Born: 7 May, 1924, in Stirling. Died: 11 January, 2014, in Livingston, aged 89
HAD she bowed to her father’s wishes Rene Grant would have followed the family tradition of working on the railways.
The daughter of a signalman and sister of a railwayman, it was what was expected of her. But the feisty young woman had other ideas and when the opportunity came to train as one of Scotland’s first qualified female sanitary inspectors, she rose to the challenge.
She stepped in to fill the gap left by men who had gone to war and although her job choice raised a few eyebrows, she relished the opportunity to forge a pioneering career in public health and to help make a difference to those enduring appalling living conditions in some of Edinburgh’s most deprived areas.
Following her marriage she went on to live the “good life” in rural West Lothian, overseeing 500 chickens, an assortment of geese, ducks, a goat and pony plus several hives of bees, before changing course once more to work with children with severe disabilities.
And though widowhood almost 20 years ago left a huge hole in her life, it did not blunt her spirit: “I’ve still got a lot of damage to do yet,” she once joked.
Born in Stirling, she and sister Evelyn were a second family for father Sandy, who remarried after the loss of his first wife. Tragedy struck again when her mother Catherine Amelia died when Rene was eight and her sister just four. The girls were then raised by their half-sister Becky who returned home from her job in service in Bridge of Allan to keep house.
After leaving Stirling’s Riverside School in her mid-teens, Rene trained as a shorthand typist and worked in a solicitor’s at the town’s Corn Exchange. The office was across the road from the local council where she moved next, again as a shorthand typist. By this time the Second World War was well under way and the burgh’s chief sanitary inspector was experiencing a shortage of vital workers as many of the men had gone off to fight.
As a result he offered her the chance to train as a sanitary inspector. She readily agreed. Though her father’s friends and colleagues considered it a daft thing for a girl to do, he supported her and she studied at night school to gain her qualifications. During the war she was also a firewatcher, keeping an eye out for incendiary bombs.
She was awarded her sanitary inspectorate certificate in 1946; her achievement featured in the local paper as a trailblazing lady inspector.
From there she moved to the Public Health offices in Edinburgh where her duties took her to severely deprived areas where overcrowding, disease and unsanitary living conditions were commonplace. Her role also included taking samples of foodstuffs, milk and water for testing, particularly when infections broke out.
Her working life in Edinburgh was a sociable one and it was through work that she met future husband Bill Grant, who ran the payroll at her offices. They married in Stirling North Church in August 1951 and, as a young wife, she gave up work.
Three children followed and by the early 1960s the family had left their home in Corstorphine to move to The Loan, near Linlithgow.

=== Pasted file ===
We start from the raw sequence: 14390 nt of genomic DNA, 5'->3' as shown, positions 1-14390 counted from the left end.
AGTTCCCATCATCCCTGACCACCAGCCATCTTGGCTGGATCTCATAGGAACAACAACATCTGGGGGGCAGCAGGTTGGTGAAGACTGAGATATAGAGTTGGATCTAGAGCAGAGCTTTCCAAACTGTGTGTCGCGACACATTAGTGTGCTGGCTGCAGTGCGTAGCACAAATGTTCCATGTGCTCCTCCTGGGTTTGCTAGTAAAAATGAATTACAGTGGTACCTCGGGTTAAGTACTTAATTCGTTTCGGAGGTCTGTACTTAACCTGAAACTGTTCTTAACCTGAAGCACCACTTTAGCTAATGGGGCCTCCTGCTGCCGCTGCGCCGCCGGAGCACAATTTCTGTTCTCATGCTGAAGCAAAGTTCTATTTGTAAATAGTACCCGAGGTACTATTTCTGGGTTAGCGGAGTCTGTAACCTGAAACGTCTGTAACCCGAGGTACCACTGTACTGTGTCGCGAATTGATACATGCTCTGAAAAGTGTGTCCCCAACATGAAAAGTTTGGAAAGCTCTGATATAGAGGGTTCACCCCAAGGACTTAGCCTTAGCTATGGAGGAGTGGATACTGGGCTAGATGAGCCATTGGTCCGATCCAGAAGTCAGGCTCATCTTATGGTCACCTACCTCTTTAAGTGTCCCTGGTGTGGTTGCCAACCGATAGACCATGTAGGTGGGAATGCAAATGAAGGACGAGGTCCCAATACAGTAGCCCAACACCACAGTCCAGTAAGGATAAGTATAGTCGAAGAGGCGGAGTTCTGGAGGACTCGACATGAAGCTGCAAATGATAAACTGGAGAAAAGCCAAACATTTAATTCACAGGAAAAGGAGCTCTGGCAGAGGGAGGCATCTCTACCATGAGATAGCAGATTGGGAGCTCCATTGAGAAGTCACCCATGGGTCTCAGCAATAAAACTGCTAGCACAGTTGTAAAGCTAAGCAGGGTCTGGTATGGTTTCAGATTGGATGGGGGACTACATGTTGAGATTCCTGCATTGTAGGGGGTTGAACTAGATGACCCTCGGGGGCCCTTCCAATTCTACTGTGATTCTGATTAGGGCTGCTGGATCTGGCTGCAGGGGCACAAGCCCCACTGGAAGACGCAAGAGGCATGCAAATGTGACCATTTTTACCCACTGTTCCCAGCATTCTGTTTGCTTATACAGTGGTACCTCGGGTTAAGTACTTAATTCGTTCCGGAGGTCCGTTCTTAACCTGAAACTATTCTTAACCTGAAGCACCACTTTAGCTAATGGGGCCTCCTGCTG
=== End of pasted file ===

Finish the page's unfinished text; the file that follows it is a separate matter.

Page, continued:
Bill, who had a hankering to own his own land, was the driving force behind the move to the property with two acres of ground and Rene found herself in charge of the poultry, goat and bees while her husband, an excellent apiarist, kept on his full-time job. He would milk the goat before he left for the office, often taking him with him several dozen eggs, packed into an old suitcase, for sale to colleagues.
Meanwhile his wife ran the smallholding, cleaned and graded several hundred eggs daily, which were also sold locally, plucked and cleaned 50 cockerels at Christmas and turned the produce from their huge fruit and vegetable garden into copious quantities of soup and jam. Virtually self-sufficient, they had no need to buy milk for years.
Her own love of home-grown food was a throwback to her childhood – her big sister’s culinary skills and her father’s vegetables – and helped to turn her into a warm, considerate hostess defined by her home-making, ability to show love through cooking and love of people.
Once the children were in their teens, she also found time to go back to work outside the home, this time as a care assistant for children with special needs, travelling round the countryside picking up the pupils of Beatlie School, Winchburgh, in a mini bus.
It was hard work but a humbling experience and she fulfilled the role with compassion.
In retirement, the couple moved to a cottage in Linlithgow where she was a member of the 50-plus walking group and the film society. They also enjoyed travel to Portugal, Jerusalem and the Holy Land and to visit their son in Canada.
Widowed in 1995, she was supported enormously by her sister Evelyn. And despite her physical frailties latterly – she underwent four hip operations – she remained interested and interesting, always opinionated and fascinated by politics. Among her pastimes were bellowing at Question Time, followed by a post-programme analysis, plus the daily ritual of reading The Scotsman cover to cover.
She is survived by sons Ian and Donald, daughter Alison, sister Evelyn, grandchildren and extended family.